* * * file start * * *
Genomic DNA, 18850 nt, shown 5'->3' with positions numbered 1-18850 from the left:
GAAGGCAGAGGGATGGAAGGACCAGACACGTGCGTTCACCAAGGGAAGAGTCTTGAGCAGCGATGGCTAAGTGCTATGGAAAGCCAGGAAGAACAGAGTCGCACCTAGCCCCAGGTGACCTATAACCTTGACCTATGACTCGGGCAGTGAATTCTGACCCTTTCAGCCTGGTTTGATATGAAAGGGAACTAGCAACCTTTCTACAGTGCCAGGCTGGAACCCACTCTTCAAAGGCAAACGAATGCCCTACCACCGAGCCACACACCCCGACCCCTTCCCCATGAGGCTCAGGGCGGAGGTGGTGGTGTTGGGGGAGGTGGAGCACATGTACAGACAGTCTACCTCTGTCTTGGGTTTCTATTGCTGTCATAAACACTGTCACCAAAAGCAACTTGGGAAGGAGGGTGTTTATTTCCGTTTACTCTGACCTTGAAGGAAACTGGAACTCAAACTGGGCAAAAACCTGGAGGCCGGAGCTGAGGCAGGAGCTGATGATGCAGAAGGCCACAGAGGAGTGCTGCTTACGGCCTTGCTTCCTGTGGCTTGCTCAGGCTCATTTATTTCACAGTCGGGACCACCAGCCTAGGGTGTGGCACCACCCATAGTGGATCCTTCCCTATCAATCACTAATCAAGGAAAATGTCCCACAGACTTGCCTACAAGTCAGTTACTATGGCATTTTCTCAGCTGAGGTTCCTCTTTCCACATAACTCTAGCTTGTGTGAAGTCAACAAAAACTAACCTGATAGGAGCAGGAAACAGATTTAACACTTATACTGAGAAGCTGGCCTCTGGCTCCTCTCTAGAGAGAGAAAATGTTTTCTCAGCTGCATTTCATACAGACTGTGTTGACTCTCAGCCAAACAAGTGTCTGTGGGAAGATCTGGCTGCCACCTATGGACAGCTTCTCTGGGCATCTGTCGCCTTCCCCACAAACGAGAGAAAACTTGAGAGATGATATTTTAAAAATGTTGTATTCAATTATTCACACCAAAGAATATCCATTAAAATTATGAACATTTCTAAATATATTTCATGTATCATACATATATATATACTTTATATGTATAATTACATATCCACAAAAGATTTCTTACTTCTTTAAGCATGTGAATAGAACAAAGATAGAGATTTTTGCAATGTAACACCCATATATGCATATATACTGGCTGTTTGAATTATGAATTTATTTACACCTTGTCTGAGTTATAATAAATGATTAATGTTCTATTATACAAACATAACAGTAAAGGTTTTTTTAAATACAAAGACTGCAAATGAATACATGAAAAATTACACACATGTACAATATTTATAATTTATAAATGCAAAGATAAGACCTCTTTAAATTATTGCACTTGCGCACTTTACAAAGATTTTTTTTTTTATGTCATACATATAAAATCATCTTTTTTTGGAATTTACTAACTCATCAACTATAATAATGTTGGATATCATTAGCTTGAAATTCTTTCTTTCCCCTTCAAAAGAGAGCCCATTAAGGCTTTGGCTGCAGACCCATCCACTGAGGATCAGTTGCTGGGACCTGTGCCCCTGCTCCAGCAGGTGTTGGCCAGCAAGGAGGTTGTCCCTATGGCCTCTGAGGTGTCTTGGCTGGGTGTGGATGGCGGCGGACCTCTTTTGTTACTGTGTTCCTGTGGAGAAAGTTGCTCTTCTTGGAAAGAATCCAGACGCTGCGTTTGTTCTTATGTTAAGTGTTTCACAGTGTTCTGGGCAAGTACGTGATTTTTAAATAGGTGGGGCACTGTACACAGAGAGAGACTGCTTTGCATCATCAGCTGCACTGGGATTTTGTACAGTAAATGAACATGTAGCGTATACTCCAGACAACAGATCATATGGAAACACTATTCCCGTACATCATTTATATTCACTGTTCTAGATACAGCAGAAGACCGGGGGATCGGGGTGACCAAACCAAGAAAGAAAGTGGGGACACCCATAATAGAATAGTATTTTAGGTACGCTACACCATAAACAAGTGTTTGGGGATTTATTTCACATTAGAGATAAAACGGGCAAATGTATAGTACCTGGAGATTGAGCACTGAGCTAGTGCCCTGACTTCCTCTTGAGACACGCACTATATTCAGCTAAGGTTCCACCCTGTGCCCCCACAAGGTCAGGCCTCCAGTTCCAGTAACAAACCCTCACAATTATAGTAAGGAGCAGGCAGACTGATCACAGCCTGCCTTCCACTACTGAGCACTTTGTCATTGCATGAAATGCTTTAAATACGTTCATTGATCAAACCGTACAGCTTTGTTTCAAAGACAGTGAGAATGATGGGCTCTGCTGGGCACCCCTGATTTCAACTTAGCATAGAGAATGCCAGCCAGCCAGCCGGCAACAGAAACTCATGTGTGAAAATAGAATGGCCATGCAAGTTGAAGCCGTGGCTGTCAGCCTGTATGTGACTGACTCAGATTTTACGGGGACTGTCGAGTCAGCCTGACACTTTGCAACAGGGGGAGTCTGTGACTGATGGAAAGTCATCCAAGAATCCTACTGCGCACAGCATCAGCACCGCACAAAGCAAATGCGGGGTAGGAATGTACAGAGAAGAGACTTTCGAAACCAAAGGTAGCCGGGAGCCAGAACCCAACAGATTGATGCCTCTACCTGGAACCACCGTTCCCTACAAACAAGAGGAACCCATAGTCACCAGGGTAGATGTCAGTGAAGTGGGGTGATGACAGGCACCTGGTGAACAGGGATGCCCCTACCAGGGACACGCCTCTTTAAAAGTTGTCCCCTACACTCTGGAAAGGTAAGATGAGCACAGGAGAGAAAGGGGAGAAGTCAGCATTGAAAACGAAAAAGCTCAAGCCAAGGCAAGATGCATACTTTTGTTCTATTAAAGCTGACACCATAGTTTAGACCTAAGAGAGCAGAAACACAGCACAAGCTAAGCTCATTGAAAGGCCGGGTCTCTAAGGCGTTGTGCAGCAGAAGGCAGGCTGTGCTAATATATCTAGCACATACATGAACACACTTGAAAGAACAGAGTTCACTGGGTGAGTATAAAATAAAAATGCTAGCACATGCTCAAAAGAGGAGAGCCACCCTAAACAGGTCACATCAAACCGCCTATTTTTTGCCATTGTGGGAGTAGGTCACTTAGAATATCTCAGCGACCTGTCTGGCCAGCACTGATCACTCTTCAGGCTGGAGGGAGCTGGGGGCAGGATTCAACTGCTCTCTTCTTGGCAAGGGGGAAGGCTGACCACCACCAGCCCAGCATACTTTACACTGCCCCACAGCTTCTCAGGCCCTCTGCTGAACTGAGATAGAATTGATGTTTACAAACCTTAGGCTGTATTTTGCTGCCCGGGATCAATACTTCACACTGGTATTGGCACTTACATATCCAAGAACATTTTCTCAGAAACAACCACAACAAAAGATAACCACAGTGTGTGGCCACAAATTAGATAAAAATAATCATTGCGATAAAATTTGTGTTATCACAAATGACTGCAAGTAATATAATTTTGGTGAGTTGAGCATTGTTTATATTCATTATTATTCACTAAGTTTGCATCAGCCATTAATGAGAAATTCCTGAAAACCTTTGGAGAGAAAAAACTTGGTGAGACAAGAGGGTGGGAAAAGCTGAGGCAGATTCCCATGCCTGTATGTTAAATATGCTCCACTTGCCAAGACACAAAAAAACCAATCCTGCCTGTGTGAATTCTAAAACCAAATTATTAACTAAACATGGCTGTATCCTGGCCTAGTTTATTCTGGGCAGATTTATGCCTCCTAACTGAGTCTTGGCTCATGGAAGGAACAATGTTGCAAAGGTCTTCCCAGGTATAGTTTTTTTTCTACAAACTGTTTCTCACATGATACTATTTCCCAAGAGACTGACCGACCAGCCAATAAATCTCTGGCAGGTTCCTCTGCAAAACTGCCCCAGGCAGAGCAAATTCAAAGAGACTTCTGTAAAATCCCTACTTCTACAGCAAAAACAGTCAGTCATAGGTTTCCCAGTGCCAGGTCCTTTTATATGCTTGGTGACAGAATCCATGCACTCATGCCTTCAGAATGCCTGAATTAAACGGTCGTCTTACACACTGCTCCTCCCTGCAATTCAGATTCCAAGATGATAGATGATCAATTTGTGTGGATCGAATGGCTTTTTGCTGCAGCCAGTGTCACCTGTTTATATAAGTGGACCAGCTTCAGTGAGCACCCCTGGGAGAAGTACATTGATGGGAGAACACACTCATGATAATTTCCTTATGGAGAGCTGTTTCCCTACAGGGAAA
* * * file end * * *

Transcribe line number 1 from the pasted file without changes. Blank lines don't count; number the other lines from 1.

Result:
Genomic DNA, 18850 nt, shown 5'->3' with positions numbered 1-18850 from the left: